Though the fashion industry has made a concerted effort toward transparency, many brands still know little about where their products are made or even the location of their factories, or don’t disclose them.
To combat this, a consortium of organizations is creating a list of factories in Bangladesh, along with their working conditions and brands that produce there.
The consortium — which has the weighty name of Digital Ready Made Garment Factory Mapping Bangladesh — expects to release its findings in 2018 in the form of an interactive map that companies and consumers can consult when making sourcing and shopping decisions. The goal is to help a country that has been rife with worker exploitation and a subject of global concern since the 2013 Rana Plaza factory collapse in Bangladesh, the second-largest garment producing country in the world, that killed more than 1,000 employees.
Leading the consortium is C&A Foundation, the philanthropic arm of the Dutch retail brand C&A, which has advocated for workers’ rights. In April, it launched an initiative called LaborVoices to help employees in Turkey anonymously share feedback on working conditions. C&A then compiled a report aimed at spurring change in the industry.
For the Bangladesh effort, C&A is teaming with BRAC University, a college and NGO based in Bangladesh, as well as the Bangladesh Garment Manufacturers and Exporters Association. Parveen Huda, project manager of the initiative, said that the map will operate similarly to Google Maps, providing coordinates and basic information about each factory. Users will be able to click on each factory for more information. The map will be online and accessible globally. A crowdsourcing section will let users provide feedback.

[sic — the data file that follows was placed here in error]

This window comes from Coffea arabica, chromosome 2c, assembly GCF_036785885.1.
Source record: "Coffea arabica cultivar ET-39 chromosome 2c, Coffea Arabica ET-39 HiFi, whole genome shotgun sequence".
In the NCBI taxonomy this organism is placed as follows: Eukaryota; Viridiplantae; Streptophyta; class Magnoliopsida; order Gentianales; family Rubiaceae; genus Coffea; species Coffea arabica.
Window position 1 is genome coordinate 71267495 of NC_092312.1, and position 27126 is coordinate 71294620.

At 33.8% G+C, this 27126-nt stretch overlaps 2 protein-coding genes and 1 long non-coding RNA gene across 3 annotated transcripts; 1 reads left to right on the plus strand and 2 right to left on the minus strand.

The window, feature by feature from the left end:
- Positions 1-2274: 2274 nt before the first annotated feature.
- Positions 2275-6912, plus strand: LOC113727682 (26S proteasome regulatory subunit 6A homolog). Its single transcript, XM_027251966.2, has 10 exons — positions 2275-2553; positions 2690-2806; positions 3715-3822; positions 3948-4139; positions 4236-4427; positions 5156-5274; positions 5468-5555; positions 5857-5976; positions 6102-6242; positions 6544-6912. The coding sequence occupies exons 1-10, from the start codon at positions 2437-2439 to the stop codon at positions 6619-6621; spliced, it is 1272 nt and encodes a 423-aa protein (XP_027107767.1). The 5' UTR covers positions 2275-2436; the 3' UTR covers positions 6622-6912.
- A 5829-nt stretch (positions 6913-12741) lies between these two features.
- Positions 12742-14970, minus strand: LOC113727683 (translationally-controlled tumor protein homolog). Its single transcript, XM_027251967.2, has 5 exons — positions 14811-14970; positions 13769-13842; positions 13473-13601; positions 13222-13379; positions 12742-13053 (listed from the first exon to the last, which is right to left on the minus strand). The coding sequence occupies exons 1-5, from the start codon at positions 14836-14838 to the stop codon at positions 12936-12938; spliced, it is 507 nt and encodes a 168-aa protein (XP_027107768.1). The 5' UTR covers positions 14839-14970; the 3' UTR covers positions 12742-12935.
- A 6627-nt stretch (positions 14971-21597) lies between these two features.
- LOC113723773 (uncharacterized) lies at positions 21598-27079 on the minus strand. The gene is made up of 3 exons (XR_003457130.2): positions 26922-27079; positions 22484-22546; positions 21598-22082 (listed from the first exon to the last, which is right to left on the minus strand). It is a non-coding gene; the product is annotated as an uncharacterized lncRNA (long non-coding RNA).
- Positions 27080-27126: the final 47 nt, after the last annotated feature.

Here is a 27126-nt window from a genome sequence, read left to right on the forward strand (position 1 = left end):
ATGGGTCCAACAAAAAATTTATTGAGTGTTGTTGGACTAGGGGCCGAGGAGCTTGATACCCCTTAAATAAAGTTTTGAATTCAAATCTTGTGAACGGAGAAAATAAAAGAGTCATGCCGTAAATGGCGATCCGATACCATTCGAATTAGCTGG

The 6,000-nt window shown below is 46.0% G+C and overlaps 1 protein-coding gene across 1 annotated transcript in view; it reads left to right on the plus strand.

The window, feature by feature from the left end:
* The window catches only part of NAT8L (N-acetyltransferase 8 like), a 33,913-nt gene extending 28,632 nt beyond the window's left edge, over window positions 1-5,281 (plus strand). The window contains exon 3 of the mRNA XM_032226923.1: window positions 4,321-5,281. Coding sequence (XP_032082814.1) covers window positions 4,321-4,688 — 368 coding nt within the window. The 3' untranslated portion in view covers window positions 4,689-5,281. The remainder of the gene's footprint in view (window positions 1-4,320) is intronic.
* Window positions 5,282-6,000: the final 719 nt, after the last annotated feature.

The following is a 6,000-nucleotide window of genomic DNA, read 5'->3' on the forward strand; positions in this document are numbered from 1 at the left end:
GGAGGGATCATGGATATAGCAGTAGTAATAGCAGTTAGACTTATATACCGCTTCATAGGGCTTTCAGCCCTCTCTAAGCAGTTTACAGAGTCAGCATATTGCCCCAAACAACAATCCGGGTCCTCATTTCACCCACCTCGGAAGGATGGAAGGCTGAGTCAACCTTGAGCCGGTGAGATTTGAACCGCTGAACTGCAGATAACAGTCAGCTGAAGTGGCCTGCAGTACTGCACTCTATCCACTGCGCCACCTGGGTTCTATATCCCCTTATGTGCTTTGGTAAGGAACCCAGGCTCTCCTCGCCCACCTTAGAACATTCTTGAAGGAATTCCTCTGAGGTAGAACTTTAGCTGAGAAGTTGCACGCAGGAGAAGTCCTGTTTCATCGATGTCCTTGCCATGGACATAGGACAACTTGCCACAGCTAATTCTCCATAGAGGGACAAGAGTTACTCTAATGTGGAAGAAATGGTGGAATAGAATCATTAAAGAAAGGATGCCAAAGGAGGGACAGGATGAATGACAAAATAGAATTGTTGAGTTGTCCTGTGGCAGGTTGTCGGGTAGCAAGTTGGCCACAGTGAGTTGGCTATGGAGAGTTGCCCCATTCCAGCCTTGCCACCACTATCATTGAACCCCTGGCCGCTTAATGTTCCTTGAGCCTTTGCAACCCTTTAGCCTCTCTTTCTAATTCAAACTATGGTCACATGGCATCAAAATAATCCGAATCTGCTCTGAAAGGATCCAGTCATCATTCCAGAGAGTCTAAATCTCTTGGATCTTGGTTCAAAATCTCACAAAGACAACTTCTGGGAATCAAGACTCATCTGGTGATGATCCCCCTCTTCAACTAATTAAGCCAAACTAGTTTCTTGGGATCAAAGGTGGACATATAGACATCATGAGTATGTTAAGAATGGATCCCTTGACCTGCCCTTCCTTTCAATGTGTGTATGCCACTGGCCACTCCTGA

“Often, brands themselves are not aware of each factory that produces their garments,” Huda said. “The availability of [the map] will provide the tools for achieving increased disclosure and transparency that can be very useful to brands. Transparency will enable brands to trace operations. Brands can use this information to augment audits, mitigate risks and develop greater understandings of production.”
Huda said information will be tracked using a census method, which will involve physically visiting each existing factory in the country to obtain specific information. These factories will encompass all forms of production, from cut-and-sew shops to printing and embroidery facilities. She said there were several barriers to creating a map of this scale in previous years, including lack of technological resources and a void of factory information.
“This program is a unique opportunity to transform Bangladesh, advocate a collective action approach among stakeholders and advance the sector to contribute to the country’s equitable growth,” she said.
Photo courtesy of International Labor Organization Bangladesh